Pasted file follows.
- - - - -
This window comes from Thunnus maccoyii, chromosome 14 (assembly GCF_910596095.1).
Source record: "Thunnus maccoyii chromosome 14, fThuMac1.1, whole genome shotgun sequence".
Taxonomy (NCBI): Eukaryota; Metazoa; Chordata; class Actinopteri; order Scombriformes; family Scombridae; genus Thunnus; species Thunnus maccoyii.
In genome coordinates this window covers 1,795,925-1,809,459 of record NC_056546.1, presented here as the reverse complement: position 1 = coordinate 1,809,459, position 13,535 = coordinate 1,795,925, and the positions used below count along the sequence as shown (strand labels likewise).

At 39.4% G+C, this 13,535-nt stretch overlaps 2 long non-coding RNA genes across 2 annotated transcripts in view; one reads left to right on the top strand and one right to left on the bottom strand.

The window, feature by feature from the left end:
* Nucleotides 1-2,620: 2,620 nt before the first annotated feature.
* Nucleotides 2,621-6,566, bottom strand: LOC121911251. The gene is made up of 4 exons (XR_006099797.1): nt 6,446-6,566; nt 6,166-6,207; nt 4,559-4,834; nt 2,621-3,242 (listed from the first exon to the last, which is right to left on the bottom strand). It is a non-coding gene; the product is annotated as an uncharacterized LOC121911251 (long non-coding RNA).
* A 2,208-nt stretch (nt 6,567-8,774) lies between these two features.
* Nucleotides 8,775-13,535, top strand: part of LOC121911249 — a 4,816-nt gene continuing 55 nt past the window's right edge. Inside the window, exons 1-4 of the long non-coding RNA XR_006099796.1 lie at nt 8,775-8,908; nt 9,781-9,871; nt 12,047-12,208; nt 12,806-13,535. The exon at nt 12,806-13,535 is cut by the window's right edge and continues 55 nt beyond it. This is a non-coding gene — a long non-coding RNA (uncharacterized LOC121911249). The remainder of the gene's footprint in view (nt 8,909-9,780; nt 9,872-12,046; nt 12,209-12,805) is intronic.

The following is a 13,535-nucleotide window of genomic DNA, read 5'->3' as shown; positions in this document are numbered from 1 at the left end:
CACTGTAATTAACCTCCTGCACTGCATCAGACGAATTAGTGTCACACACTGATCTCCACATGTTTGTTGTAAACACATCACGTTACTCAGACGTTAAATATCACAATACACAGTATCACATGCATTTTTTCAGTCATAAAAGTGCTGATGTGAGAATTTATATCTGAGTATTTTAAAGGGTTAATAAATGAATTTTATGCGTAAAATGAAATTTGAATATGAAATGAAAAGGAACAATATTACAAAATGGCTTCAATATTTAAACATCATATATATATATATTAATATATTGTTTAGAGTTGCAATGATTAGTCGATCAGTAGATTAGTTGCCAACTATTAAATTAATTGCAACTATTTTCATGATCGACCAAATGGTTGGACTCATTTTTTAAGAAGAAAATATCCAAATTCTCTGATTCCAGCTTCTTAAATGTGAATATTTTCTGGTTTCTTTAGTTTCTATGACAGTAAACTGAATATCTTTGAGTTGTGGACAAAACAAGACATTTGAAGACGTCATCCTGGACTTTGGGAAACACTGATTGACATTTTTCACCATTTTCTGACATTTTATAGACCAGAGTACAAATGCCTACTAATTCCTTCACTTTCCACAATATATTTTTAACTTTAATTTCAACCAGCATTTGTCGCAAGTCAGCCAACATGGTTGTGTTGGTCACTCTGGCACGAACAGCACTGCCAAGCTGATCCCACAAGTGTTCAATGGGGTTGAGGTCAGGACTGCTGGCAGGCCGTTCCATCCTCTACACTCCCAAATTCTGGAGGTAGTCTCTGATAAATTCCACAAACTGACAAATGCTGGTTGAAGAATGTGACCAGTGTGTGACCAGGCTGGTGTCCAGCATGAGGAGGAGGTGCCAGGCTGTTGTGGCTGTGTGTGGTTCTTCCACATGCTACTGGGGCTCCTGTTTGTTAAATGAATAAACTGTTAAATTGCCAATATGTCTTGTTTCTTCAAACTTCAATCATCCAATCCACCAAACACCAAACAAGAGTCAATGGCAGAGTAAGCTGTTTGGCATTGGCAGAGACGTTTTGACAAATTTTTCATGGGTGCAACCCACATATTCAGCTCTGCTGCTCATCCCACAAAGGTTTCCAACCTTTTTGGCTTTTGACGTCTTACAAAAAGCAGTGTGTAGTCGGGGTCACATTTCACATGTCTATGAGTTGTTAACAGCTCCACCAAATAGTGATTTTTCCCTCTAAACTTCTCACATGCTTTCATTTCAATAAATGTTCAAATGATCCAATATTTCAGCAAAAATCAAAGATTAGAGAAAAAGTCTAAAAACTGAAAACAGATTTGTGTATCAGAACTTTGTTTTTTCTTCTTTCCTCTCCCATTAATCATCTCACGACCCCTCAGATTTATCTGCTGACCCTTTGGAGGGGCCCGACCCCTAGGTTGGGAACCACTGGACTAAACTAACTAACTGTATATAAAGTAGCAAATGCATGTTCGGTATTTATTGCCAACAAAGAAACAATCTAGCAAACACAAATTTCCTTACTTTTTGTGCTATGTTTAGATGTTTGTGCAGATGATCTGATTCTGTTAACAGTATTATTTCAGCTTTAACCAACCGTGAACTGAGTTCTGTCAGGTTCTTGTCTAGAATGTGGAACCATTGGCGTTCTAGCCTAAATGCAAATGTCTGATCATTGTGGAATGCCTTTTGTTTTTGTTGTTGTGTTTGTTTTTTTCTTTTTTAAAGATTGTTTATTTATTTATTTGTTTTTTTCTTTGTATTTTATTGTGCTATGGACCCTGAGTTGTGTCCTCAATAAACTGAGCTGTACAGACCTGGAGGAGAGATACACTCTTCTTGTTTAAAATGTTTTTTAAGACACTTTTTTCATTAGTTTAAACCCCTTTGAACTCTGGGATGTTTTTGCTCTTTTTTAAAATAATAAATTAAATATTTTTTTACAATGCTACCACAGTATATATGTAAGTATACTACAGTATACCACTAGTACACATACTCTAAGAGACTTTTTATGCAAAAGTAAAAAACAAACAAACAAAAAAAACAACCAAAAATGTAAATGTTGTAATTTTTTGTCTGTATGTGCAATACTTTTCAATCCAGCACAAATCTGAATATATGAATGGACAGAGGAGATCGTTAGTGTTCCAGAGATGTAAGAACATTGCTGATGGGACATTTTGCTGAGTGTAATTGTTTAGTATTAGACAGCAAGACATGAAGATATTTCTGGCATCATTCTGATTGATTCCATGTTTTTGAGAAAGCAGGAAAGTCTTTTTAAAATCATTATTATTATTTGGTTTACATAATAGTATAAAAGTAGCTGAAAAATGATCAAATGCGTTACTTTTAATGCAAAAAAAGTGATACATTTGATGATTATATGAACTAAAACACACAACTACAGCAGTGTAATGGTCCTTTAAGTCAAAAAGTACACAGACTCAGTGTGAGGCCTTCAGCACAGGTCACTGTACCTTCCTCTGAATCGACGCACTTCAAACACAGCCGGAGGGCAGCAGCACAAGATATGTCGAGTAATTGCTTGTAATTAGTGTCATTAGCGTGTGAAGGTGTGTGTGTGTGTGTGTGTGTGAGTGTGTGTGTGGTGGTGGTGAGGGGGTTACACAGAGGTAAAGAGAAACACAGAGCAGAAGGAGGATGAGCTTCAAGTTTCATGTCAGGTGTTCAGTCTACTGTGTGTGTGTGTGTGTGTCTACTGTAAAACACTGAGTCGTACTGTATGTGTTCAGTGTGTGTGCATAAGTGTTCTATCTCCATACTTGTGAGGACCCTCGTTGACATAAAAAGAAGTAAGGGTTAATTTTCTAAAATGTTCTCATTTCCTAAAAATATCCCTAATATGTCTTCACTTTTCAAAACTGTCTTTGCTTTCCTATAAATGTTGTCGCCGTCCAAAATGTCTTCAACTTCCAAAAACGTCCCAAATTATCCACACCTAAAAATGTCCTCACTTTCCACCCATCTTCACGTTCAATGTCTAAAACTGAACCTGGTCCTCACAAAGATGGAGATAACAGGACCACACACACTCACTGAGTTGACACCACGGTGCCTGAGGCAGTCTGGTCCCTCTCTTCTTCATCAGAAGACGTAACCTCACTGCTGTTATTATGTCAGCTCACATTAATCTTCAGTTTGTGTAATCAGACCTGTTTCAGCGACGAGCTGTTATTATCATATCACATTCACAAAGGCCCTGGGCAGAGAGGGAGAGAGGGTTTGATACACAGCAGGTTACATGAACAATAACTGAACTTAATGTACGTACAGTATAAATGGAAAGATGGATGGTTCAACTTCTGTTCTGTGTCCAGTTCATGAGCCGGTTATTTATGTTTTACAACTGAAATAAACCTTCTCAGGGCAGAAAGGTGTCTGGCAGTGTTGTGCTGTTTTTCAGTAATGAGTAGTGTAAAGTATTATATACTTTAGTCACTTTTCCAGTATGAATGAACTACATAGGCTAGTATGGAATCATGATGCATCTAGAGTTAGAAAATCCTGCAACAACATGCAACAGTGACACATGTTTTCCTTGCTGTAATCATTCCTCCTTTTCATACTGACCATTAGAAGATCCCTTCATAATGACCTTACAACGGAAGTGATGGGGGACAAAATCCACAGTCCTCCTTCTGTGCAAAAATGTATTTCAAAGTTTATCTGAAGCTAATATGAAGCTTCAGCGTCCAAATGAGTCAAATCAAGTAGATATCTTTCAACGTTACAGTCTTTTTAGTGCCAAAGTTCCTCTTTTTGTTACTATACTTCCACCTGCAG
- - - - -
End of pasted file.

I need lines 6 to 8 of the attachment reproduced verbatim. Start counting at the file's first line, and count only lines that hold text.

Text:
The window, feature by feature from the left end:
* Nucleotides 1-2,620: 2,620 nt before the first annotated feature.
* Nucleotides 2,621-6,566, bottom strand: LOC121911251. The gene is made up of 4 exons (XR_006099797.1): nt 6,446-6,566; nt 6,166-6,207; nt 4,559-4,834; nt 2,621-3,242 (listed from the first exon to the last, which is right to left on the bottom strand). It is a non-coding gene; the product is annotated as an uncharacterized LOC121911251 (long non-coding RNA).